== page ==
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I pinned the skirt onto the bodice and sewed it in place with a whip stitch. This took ages and I ran into so many problems, my  thread was so tangly and broke a half dozen times during this process.

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After the skirt was stitched on I sewed it up with a french seam, I left a six inch opening in the back to make this dress easy to get into. The opening closes with five small snaps.

Once the back was all figured out the dress was done! I’m really pleased with this dress. It’s so girly and lacy, just looking at it makes me smile. I’m also proud that I managed to make this dress from start to finish in forty eight hours, without sacrificing the quality of the finished garment.

I think I might do more forty eight hour challenges in the future, hopefully they will all be as satisfying as this one!

I have a whole bunch of photos of this dress laying flat, but no worn images just yet. I’ll post those next week along with a write up on how I made a matching headpiece.

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Thanks for reading!

Making a 1840s Floral Red Dress, Part One

This project was really spontaneous. Usually i’m a planner and I think about things for days or weeks before starting on them, but this project is an exception. I was feeling overwhelmed by other projects and wanted a break, but I still wanted to be productive. So I decided to make something new, and to try and make it from start to finish in forty eight hours!

I succeeded and in two days I had a fabulous [18]40’s dress.

The dress is a bit odd. Probably because I made it on a whim and spent about five minutes planning it before I got to drafting. The skirt and fabric choices are the type you would see on a day dress, but it’s an evening style bodice, so it’s kind of all over the place. However I still think it’s really lovely and I adore the end result because it’s so girly and delicate!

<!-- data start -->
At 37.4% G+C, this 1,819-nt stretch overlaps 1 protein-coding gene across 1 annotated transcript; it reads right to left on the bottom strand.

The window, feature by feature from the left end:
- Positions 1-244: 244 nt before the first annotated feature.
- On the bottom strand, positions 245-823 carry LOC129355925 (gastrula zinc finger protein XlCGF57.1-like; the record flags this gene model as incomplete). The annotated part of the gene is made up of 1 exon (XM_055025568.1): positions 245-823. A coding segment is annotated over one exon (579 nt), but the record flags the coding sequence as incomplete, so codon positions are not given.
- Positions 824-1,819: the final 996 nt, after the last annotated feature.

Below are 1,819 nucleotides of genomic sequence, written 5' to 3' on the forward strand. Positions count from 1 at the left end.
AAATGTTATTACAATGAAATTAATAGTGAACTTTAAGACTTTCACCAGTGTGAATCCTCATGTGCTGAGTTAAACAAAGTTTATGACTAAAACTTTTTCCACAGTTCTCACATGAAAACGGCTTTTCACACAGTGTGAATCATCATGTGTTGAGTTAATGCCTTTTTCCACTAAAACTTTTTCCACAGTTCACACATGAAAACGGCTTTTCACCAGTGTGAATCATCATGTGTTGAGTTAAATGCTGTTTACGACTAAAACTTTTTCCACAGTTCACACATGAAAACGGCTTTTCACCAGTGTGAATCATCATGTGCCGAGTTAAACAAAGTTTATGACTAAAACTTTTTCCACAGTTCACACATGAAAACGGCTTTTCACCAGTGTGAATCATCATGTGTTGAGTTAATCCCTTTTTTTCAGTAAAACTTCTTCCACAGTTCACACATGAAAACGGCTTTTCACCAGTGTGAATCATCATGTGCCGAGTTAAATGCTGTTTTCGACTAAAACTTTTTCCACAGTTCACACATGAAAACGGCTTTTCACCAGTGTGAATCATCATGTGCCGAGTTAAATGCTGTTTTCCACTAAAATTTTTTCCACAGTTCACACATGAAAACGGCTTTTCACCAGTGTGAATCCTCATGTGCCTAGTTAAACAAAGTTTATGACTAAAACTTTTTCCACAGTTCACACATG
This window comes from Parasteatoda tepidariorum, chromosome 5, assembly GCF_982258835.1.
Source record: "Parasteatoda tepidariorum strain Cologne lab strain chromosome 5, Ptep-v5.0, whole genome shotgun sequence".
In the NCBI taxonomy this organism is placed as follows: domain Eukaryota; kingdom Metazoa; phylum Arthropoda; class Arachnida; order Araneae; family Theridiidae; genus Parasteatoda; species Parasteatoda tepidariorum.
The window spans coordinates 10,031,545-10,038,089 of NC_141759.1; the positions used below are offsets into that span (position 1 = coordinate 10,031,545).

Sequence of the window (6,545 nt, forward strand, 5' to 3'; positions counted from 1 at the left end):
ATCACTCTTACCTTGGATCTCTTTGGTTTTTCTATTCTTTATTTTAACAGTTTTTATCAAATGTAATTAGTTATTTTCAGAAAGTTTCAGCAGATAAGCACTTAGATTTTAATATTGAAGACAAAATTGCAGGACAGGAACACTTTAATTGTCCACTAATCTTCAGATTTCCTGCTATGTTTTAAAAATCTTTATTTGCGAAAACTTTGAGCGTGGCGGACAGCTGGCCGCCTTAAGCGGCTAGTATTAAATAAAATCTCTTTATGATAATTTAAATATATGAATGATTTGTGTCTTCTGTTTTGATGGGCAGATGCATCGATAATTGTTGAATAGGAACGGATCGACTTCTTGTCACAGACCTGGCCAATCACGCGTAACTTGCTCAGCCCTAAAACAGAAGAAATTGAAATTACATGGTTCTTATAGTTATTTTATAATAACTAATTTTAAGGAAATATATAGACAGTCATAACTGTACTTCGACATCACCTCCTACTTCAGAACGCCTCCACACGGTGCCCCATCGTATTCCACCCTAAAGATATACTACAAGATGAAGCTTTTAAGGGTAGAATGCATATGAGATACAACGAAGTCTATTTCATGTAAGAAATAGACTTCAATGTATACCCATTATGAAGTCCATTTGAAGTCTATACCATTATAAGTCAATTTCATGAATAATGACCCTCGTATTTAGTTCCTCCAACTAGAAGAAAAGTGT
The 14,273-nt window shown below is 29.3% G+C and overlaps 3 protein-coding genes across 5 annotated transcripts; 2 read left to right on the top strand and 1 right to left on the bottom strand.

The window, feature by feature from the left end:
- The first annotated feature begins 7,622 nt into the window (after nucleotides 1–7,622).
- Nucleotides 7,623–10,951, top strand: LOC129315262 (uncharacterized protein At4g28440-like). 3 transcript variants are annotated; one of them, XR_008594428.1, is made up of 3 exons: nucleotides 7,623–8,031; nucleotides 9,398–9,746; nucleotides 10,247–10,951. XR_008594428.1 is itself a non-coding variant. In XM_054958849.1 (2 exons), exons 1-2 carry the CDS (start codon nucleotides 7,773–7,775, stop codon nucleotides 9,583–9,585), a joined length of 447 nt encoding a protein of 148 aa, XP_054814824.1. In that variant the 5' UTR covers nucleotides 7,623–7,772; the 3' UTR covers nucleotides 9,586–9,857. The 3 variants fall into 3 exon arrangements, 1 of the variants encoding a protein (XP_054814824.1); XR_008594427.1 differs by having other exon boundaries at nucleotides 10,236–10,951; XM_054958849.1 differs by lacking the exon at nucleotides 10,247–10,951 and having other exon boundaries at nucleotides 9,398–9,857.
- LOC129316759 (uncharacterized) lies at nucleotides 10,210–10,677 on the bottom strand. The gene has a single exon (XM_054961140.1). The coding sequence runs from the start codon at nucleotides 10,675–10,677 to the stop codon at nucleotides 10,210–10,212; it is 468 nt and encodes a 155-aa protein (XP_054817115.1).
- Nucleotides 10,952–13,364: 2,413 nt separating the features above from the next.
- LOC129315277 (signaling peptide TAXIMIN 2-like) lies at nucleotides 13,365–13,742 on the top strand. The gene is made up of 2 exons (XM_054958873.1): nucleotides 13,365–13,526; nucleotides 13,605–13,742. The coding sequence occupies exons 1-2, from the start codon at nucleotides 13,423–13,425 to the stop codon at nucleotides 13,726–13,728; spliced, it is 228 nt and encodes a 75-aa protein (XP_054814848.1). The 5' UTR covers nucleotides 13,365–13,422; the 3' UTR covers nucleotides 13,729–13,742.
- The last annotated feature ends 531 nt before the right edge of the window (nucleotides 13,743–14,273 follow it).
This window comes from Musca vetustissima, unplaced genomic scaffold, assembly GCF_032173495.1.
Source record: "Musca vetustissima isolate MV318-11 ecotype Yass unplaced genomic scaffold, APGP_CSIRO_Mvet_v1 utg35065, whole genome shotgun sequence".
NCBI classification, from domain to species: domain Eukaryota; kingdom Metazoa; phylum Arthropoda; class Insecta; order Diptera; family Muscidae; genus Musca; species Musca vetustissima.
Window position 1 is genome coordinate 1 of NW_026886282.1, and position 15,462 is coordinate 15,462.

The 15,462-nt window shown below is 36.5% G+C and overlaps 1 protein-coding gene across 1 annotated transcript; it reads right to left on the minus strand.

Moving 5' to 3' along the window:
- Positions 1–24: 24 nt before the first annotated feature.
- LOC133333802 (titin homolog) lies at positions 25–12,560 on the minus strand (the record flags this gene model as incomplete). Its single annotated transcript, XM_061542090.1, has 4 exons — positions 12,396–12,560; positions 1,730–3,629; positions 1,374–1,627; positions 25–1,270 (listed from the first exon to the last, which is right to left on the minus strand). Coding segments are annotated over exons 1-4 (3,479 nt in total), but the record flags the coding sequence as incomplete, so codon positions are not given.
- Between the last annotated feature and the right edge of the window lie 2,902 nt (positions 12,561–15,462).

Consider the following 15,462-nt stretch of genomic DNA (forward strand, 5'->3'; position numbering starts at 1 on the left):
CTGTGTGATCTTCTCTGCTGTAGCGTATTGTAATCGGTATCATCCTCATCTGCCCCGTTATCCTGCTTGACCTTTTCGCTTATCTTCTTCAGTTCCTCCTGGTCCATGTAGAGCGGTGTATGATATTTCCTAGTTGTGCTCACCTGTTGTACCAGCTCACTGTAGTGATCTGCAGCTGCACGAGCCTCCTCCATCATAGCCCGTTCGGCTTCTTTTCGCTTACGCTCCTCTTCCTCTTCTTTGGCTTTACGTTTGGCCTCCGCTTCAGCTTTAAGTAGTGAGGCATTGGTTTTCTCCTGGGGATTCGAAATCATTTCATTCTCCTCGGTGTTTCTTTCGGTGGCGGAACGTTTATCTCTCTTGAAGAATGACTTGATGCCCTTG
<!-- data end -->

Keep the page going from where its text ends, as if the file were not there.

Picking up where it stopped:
The original inspiration was this painting, I really loved the neckline and sleeves with the lace trim. I chose to use the floral home decor fabric I got many months ago in April, along with the matching buttons and a few yards of lace I bought on etsy over two years ago.

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I started by pleating a panel of fabric for the collar, then draped everything around that.

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When I was happy with that I removed it from the dress form and made a proper paper pattern. I’m really pleased that I managed to draft this without any seams in the front…even though front seams are more historically accurate I like how it looks without them so much more.

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The first piece I tackled was the pleated neckline, because I knew it would be the most difficult part.

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After cutting it out I marked all the pleat lines with a colored pencil.

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I used my iron on the highest setting and a very potent starch/water mixture to make sure these would stay in place.

DSC_8933When the pleats were finished I cut each panel down to match the “finished collar size” pattern, which will be used to cut out the lining later on.

I sewed across the front edge of the panels to keep the pleats in place when sewing the front seam.